Governing the Social Media Consumer-Producer: Examining the Policy Implications of User-Generated Content

Posted: 2 Apr 2013

See all articles by Jonathan A. Obar

Jonathan A. Obar

York University; Quello Center - Michigan State University

Brandon Brooks

Queens University of Charlotte

Date Written: March 31, 2013


Transformative ICTs often provoke policy debates about the role of government in technological evolution. A common early consideration is the extent to which pre-existing legal and regulatory frameworks and institutions are capable of addressing the challenges raised. Should existing frameworks fall short, regulators must then consider whether the transformative nature of the new ICTs should be met by a correspondingly innovative approach.

The initial response is often the former, with regulators bending and expanding current law and policy to address the challenges posed. The centrality of stare decisis, or precedence to the American legal system suggests how common this approach can be when legal intervention takes place. As Frieden (2003) notes, “courts often use legacy models to conserve judicial resources and to display restraint based on the view that they interpret law rather than make policy.” (p.111) Government legislators and regulators have also demonstrated repeatedly their interest in this approach “consistently interpret(ing) new media technologies within the context of older media technologies” (Napoli, 1998) and shoehorning new communication technologies into pre-existing legal and regulatory models (Werbach, 1997; Napoli, 2001).

Critics concerned with the shoehorn approach often emphasize how regulators fail to understand the nuances of the new ICT. Writing about the FCC’s evolving approach to Internet regulation, Oxman (1999) noted, “new technologies, while perhaps similar in appearance or in functionality, should not be stuffed into what may be ill-fitting regulatory categories […] the Commission should continue the approach of studying new technologies and only stepping in where (appropriate).” (p. 24-25)

This paper intends to address these challenges to ICT policymaking in the context of social media. At the heart of a myriad of novel policy questions increasingly being raised is the challenge of the user’s centrality. User-generated content (UGC) is the lifeblood of the social media ecosystem. Text, photos, audio, video, links, game results, ‘Likes,’ social network lists, selections, de-selections, and an evolving number of other online behavioral manifestations are all forms of UGC. As social media seamlessly blends our roles as content consumers and content producers, privacy concerns abound, as do ‘consumer’ protections. The policy challenge is enhanced by the fact that UGC is often a form of personal self-disclosure, not necessarily designed with audience consumption in mind (an important distinction from the creation of traditional media products). Whereas traditional media systems are directed by a limited number of professional content producers, UGC-driven social media presents the policy challenge of governing a vast, constantly expanding digital media ecosystem where millions of ‘amateur’ content consumer-producers are self-disclosing all hours of the day and night.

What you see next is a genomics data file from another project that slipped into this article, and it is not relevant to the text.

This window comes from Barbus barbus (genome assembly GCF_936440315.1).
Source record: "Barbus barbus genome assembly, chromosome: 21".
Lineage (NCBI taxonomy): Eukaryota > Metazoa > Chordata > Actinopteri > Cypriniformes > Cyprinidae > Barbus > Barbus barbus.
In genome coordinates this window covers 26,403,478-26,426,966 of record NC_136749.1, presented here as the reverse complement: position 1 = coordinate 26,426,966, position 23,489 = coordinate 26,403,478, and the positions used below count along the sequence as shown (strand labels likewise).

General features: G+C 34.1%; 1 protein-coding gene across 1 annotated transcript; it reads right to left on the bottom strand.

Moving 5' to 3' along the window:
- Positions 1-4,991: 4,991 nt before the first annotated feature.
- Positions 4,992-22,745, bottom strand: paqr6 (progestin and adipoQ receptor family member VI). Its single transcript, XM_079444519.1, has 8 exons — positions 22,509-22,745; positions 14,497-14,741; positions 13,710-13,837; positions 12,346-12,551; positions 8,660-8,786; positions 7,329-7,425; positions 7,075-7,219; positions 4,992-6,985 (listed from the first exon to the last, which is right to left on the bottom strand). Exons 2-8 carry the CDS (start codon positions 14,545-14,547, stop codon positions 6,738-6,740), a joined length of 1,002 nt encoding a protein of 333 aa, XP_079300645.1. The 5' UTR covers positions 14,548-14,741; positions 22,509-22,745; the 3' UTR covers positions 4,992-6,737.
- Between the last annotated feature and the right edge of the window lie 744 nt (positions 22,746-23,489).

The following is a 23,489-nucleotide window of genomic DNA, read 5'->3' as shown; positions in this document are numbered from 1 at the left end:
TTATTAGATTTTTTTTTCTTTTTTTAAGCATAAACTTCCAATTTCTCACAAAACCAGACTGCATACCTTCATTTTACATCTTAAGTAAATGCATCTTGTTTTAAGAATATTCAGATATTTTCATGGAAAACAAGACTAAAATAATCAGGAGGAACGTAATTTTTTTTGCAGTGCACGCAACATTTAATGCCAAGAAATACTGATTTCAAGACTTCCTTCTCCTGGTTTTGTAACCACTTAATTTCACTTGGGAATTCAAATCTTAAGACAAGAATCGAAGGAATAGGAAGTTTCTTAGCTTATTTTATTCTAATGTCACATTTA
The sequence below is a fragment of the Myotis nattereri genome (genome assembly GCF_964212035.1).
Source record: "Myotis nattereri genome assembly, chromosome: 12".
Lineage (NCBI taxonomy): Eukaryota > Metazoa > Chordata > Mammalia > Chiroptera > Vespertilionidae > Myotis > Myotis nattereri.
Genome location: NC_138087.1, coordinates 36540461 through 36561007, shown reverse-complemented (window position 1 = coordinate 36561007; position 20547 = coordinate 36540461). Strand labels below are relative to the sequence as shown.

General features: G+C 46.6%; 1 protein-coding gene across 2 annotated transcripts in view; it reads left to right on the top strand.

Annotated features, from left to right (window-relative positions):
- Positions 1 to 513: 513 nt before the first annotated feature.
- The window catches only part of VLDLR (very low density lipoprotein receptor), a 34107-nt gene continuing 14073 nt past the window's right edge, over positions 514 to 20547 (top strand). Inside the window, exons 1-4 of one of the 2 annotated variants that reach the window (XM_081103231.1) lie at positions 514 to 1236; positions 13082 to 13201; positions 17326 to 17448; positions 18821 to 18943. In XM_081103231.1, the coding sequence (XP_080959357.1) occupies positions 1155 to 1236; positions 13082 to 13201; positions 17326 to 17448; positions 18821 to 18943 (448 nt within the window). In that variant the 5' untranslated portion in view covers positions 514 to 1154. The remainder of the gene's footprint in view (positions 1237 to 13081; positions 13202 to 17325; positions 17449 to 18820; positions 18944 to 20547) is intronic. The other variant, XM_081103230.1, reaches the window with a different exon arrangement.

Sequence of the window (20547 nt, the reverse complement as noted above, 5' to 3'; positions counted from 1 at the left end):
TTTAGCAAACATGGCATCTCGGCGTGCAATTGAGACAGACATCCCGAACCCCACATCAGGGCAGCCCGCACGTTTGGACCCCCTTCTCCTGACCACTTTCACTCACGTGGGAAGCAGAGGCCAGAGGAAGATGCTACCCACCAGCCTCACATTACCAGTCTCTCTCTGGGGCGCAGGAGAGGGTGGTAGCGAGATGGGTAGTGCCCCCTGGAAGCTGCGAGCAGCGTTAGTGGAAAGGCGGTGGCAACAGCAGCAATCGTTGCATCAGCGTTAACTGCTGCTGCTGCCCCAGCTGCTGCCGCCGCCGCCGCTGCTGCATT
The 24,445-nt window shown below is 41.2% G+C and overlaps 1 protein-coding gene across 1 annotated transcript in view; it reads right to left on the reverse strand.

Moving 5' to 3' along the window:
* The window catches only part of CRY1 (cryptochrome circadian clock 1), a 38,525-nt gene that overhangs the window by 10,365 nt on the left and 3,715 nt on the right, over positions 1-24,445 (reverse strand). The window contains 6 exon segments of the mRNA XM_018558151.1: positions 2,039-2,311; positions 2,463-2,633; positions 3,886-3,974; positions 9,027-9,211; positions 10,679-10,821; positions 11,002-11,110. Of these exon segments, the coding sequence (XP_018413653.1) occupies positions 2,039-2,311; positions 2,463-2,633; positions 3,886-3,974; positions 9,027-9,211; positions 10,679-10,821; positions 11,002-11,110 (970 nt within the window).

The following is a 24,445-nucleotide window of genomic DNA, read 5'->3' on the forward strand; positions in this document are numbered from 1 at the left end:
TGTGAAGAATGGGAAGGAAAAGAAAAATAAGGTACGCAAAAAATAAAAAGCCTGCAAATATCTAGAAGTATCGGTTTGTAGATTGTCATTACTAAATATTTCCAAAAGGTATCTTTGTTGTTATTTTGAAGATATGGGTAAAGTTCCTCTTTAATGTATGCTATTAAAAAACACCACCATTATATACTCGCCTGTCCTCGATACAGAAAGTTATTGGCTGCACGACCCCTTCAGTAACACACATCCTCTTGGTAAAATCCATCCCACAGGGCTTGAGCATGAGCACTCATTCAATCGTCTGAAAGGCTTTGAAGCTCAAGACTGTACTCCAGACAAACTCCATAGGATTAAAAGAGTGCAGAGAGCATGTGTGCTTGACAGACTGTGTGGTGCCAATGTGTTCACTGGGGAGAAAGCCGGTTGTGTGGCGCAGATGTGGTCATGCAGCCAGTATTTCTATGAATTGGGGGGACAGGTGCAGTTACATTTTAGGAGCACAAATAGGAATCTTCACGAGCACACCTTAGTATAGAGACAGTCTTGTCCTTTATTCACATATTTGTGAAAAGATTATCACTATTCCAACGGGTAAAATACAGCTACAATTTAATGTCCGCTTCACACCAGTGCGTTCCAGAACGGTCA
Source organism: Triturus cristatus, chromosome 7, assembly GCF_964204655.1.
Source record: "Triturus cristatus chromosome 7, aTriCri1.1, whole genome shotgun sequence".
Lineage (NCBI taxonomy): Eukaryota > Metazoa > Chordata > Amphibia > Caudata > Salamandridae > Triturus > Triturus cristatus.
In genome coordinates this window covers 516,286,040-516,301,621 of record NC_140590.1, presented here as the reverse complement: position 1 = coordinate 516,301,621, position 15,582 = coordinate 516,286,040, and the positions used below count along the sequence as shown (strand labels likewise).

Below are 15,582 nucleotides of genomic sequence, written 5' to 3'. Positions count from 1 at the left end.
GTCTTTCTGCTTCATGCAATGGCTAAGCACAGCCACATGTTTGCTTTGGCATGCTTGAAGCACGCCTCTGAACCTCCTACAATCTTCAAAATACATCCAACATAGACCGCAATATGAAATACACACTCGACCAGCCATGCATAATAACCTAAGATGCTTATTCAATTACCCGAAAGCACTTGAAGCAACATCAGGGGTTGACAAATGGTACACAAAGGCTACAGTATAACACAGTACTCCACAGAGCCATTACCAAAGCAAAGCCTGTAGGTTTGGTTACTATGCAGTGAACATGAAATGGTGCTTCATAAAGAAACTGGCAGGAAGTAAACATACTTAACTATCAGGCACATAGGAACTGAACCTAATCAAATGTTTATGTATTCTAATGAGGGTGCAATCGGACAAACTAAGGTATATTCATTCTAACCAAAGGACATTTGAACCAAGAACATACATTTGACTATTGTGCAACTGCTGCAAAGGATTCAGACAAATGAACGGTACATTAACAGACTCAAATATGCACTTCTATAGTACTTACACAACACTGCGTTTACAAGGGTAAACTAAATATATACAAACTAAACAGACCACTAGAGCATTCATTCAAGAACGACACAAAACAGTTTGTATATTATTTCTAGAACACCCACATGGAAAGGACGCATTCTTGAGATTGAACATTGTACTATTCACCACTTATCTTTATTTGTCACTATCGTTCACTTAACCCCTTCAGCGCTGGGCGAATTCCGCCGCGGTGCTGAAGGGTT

This paper aims to contribute to the vibrant governance of social media debate currently taking place by examining the question of how to govern a user-centric social media ecosystem. It will include a discussion of three early challenges to pre-existing policy (Twitter’s 2009 hack, the Google Buzz case, and Noam Galai’s Stolen Scream) demonstrating both the transformative nature of social media and the lack of appropriate regulatory frameworks. Policy recommendations will suggest that regulatory innovations will be necessary, beginning with the creation of a Federal Office of Privacy Policy (Swire, 2012), and correspondingly innovative regulatory models that ensure the protection of social media’s consumer-producers.

Works Cited

Frieden, R. (2003). Regulation for Internet-mediated communication and commerce, in Madden, G. (ed.), Emerging telecommunication networks, vol. 2, Cheltenham, U.K.: Edward Elgar, 107-128.

Napoli, P.M. (1998). The Internet and the forces of “massification.” The electronic journal of communication, 8(2).

Napoli, P.M. (2001). Foundations of communication policy: Principles and progress in the regulation of electronic media. Cresskill, NJ: Hampton Press.

Oxman, J. (1999). The FCC and the unregulation of the Internet. FCC Office of Plans & Policy, OPP working paper no. 31.

Swire, P. (2012) Why the Federal government should have a privacy policy office. Journal on telecommunication and high technology law 10: 41-51.

Werbach, K. (1997). Digital tornado: The Internet and telecommunications policy. FCC Office of Plans and Policy Working Paper no.29.

Suggested Citation

Obar, Jonathan A. and Brooks, Brandon, Governing the Social Media Consumer-Producer: Examining the Policy Implications of User-Generated Content (March 31, 2013). Available at SSRN:

Jonathan A. Obar (Contact Author)

York University ( email )

4700 Keele Street
Toronto, Ontario M3J 1P3

Quello Center - Michigan State University ( email )

East Lansing, MI 48824
United States

Brandon Brooks

Queens University of Charlotte ( email )

Knight School of Communication
1900 Selwyn Avenue
Charlotte, NC 28209
United States

Here is the Coronavirus
related research on SSRN

Paper statistics

Abstract Views
PlumX Metrics